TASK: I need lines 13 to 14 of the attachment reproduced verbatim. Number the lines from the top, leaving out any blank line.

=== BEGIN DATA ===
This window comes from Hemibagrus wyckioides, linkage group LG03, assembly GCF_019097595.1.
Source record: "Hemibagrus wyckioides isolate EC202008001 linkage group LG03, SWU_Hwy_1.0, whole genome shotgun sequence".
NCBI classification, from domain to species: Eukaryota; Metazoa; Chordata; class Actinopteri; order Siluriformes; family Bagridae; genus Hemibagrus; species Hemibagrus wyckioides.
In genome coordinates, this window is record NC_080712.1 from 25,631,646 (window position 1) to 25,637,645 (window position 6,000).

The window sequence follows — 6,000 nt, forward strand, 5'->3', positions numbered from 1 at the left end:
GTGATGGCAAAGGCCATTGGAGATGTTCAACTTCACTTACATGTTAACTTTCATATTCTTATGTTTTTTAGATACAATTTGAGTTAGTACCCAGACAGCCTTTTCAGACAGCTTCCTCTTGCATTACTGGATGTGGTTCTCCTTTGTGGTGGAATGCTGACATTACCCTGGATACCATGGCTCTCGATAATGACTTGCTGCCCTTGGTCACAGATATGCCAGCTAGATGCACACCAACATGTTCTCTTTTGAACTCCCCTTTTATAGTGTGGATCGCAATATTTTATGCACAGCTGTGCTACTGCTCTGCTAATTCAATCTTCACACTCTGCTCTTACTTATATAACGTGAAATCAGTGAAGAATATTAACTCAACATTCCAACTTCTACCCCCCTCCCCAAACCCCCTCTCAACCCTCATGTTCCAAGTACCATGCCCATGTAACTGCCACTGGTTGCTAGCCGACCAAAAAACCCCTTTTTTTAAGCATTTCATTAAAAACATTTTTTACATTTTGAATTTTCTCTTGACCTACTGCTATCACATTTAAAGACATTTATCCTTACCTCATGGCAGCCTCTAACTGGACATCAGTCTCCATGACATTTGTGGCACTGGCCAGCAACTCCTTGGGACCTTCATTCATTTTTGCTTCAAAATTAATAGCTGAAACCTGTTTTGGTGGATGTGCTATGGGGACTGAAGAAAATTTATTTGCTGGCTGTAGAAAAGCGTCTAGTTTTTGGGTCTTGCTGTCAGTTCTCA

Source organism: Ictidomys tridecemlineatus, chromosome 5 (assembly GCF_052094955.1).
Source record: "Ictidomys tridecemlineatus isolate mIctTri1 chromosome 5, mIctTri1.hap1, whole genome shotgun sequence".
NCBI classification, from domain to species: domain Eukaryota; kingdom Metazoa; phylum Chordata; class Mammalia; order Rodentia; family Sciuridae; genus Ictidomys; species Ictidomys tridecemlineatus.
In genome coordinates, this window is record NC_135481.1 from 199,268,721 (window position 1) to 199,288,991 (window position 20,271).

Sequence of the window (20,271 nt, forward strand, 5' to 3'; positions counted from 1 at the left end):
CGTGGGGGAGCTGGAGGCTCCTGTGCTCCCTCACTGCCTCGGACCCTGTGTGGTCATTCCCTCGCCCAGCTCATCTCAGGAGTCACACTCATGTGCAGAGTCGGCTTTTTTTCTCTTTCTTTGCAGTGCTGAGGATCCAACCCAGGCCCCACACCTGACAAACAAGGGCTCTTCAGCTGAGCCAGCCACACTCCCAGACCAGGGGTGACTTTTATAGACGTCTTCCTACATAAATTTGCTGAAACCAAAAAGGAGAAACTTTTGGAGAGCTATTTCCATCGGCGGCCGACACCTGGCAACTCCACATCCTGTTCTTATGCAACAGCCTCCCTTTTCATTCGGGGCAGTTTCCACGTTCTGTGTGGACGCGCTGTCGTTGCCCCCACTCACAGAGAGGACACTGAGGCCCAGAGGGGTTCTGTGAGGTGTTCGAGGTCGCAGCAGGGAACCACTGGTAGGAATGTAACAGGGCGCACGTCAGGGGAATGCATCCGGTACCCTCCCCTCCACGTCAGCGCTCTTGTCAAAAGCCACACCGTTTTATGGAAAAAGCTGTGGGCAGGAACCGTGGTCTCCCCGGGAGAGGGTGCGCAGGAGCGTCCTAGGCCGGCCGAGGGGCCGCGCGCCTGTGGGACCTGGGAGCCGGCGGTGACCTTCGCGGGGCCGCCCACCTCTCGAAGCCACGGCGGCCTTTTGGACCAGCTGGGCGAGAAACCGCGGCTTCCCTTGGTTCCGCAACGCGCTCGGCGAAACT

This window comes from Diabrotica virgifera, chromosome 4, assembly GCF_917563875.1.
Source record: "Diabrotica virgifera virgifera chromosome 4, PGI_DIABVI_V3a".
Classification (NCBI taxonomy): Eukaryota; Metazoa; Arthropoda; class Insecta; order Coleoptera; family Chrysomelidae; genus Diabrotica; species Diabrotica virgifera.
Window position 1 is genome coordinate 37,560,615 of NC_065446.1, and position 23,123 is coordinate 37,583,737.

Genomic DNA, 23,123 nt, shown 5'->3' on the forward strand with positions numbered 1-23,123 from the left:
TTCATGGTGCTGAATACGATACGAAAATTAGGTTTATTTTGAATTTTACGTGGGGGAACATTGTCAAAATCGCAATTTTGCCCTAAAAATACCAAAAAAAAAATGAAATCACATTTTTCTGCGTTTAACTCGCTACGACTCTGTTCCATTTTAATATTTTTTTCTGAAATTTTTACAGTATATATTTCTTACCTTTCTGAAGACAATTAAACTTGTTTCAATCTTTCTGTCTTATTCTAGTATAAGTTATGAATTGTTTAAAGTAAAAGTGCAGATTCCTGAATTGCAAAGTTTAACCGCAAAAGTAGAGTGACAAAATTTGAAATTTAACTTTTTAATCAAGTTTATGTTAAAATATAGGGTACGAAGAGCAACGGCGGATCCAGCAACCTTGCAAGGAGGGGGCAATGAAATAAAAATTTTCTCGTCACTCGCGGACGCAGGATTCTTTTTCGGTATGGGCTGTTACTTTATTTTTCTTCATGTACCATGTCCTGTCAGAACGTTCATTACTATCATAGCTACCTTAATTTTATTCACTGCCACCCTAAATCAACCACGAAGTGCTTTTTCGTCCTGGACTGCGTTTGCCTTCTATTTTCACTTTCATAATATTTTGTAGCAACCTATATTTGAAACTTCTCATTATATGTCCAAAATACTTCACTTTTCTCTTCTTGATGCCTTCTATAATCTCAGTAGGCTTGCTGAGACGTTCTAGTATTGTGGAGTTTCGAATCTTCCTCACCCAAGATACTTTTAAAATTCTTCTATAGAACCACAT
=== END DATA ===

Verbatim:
This window comes from Diabrotica virgifera, chromosome 4, assembly GCF_917563875.1.
Source record: "Diabrotica virgifera virgifera chromosome 4, PGI_DIABVI_V3a".